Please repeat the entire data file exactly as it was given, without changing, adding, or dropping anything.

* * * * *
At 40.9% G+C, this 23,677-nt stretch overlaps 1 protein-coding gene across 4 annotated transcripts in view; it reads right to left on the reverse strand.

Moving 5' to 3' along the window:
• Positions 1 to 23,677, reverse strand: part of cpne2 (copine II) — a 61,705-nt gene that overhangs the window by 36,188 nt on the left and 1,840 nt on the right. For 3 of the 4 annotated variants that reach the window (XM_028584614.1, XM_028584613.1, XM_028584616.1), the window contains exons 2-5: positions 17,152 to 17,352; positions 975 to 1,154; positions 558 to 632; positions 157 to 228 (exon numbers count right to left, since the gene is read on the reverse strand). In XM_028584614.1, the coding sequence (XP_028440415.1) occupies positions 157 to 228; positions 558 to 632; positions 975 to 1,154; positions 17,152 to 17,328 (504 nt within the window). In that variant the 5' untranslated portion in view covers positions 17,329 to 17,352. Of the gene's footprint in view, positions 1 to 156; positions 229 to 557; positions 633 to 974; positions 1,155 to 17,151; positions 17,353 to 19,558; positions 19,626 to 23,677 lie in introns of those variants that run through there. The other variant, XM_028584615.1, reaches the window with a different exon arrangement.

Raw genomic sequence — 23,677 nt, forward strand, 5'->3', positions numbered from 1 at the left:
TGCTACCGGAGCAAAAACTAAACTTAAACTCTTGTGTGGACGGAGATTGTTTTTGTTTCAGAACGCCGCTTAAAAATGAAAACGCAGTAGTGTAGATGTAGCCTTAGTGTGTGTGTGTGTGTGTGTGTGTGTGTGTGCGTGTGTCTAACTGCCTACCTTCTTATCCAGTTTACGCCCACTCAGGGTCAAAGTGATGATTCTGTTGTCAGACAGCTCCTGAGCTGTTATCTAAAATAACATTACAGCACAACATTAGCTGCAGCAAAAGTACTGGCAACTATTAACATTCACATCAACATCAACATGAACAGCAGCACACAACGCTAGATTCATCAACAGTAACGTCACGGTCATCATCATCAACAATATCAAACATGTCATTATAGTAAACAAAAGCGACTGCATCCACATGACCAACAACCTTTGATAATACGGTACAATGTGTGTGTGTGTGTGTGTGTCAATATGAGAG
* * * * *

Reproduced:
At 40.9% G+C, this 23,677-nt stretch overlaps 1 protein-coding gene across 4 annotated transcripts in view; it reads right to left on the reverse strand.

Moving 5' to 3' along the window:
• Positions 1 to 23,677, reverse strand: part of cpne2 (copine II) — a 61,705-nt gene that overhangs the window by 36,188 nt on the left and 1,840 nt on the right. For 3 of the 4 annotated variants that reach the window (XM_028584614.1, XM_028584613.1, XM_028584616.1), the window contains exons 2-5: positions 17,152 to 17,352; positions 975 to 1,154; positions 558 to 632; positions 157 to 228 (exon numbers count right to left, since the gene is read on the reverse strand). In XM_028584614.1, the coding sequence (XP_028440415.1) occupies positions 157 to 228; positions 558 to 632; positions 975 to 1,154; positions 17,152 to 17,328 (504 nt within the window). In that variant the 5' untranslated portion in view covers positions 17,329 to 17,352. Of the gene's footprint in view, positions 1 to 156; positions 229 to 557; positions 633 to 974; positions 1,155 to 17,151; positions 17,353 to 19,558; positions 19,626 to 23,677 lie in introns of those variants that run through there. The other variant, XM_028584615.1, reaches the window with a different exon arrangement.

Raw genomic sequence — 23,677 nt, forward strand, 5'->3', positions numbered from 1 at the left:
TGCTACCGGAGCAAAAACTAAACTTAAACTCTTGTGTGGACGGAGATTGTTTTTGTTTCAGAACGCCGCTTAAAAATGAAAACGCAGTAGTGTAGATGTAGCCTTAGTGTGTGTGTGTGTGTGTGTGTGTGTGTGTGCGTGTGTCTAACTGCCTACCTTCTTATCCAGTTTACGCCCACTCAGGGTCAAAGTGATGATTCTGTTGTCAGACAGCTCCTGAGCTGTTATCTAAAATAACATTACAGCACAACATTAGCTGCAGCAAAAGTACTGGCAACTATTAACATTCACATCAACATCAACATGAACAGCAGCACACAACGCTAGATTCATCAACAGTAACGTCACGGTCATCATCATCAACAATATCAAACATGTCATTATAGTAAACAAAAGCGACTGCATCCACATGACCAACAACCTTTGATAATACGGTACAATGTGTGTGTGTGTGTGTGTGTCAATATGAGAG